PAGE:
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‘A pox upon the pious’: Abiezer Coppe and a healthy aversion to martyrdom

February 15, 2015

I’m delighted to see someone has finally uploaded this song about the seventeenth-century millenarian, Abiezer Coppe.

I first came across this song by Leon Rosselson on an LP, played when I spent a couple of days in Newcastle-Under-Lyme in 1984. I was put up in a small, red-brick, Victorian terraced house, the home of some members of the Careless Talk collective, who were involved in the conference I was attending. I mention the architectural detail because – aside from discussion of the Miners’ Strike and some of the legendary exploits of the Folkestone anarchists, such as opening unlicensed drinking premises after hours – there was an undercurrent of anxiety about spooky goings-on in what was hardly a Gothic mansion. Such anxiety had led to calling on the services of a psychic or magician to construct an invisible ‘temple of… something (light? power?)’ in the downstairs back parlour in front of the hearth. I envisaged it as some kind of invisible cat’s cradle of energies. This had been devised to counteract or neutralise certain manifestations which took place upstairs, the location by the hearth being regarded by the magical practitioner as the ‘seat’ of these uncanny events. From what I remember being told, such manifestations involved one or other of the housemates or visitors waking up in the middle of the night, paralysed by fear. On one of these occasions a column of light was perceived in the room, which appeared to be composed of swarming bees. On another occasion someone awoke to see the apparition of a lion’s face.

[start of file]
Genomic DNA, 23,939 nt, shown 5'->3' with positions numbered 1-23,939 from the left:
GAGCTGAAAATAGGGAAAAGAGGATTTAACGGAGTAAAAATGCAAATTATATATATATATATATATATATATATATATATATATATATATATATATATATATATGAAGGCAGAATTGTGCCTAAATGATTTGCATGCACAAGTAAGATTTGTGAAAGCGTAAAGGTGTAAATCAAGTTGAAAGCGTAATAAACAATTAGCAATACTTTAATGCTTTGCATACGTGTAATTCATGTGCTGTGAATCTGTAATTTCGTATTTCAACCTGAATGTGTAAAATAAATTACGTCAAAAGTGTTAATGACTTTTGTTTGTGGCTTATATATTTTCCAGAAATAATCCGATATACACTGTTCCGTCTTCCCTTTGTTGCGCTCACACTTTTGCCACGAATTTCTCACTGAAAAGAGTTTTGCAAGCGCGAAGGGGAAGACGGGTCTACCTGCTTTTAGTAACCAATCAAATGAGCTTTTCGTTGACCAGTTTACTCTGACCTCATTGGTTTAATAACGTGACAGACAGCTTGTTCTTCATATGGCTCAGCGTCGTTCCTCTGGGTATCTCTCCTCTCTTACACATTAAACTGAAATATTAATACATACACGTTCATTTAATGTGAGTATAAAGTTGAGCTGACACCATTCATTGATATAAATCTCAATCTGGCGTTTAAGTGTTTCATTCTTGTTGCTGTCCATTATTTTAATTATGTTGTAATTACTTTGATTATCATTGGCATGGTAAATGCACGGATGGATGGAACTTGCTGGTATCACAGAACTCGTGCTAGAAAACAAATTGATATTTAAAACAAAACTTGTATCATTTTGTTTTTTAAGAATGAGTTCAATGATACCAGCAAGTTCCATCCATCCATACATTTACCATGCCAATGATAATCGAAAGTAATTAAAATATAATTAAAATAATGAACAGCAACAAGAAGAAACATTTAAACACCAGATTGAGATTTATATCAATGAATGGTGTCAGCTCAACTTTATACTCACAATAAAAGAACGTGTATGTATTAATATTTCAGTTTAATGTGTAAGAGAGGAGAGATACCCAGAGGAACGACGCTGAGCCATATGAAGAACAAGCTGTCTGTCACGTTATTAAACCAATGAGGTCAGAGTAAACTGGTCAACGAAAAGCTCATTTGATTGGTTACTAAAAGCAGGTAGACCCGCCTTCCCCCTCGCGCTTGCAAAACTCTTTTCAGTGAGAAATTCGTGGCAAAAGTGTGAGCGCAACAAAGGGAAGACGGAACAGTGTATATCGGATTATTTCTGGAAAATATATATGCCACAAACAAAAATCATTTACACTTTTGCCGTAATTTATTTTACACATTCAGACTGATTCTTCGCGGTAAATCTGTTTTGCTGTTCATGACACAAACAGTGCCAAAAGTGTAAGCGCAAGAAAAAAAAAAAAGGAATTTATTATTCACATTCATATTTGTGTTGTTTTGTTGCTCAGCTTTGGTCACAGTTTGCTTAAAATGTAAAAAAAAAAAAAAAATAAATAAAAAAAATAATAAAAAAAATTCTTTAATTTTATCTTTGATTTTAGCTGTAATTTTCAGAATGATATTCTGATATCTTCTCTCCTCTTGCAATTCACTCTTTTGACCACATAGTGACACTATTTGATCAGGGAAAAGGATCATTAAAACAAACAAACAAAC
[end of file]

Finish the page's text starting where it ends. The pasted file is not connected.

I was relieved to not be disturbed by any such phenomena that weekend.

A pox upon the pious

The 1980s marked a kind of final flowering of the ‘counterculture’ and the ‘uncontrollable’ elements of the workers’ movement, epitomised on the one hand by the squat scene and the ‘Peace Convoy’, and on the other by open insurrection in South Yorkshire and the activities of the miners’ ‘Hit Squads’. There was no shortage of pious homilies from politicians of left and right against such outbreaks of proleterian indiscipline. Now, after over thirty years of an inhuman economic discipline in which the rich have got richer and the poor poorer, Abiezer Coppe’s example has assumed a new relevance. Furthermore, Coppe’s refusal of martyrdom is a refreshing change from the piety of the self-sacrificial militant attitude which finds its justification in the kind of scriptural authority that he surely would have despised.

‘… his ghost they cannot kill, haunts the rich and righteous, drunk and dancing still.’

 

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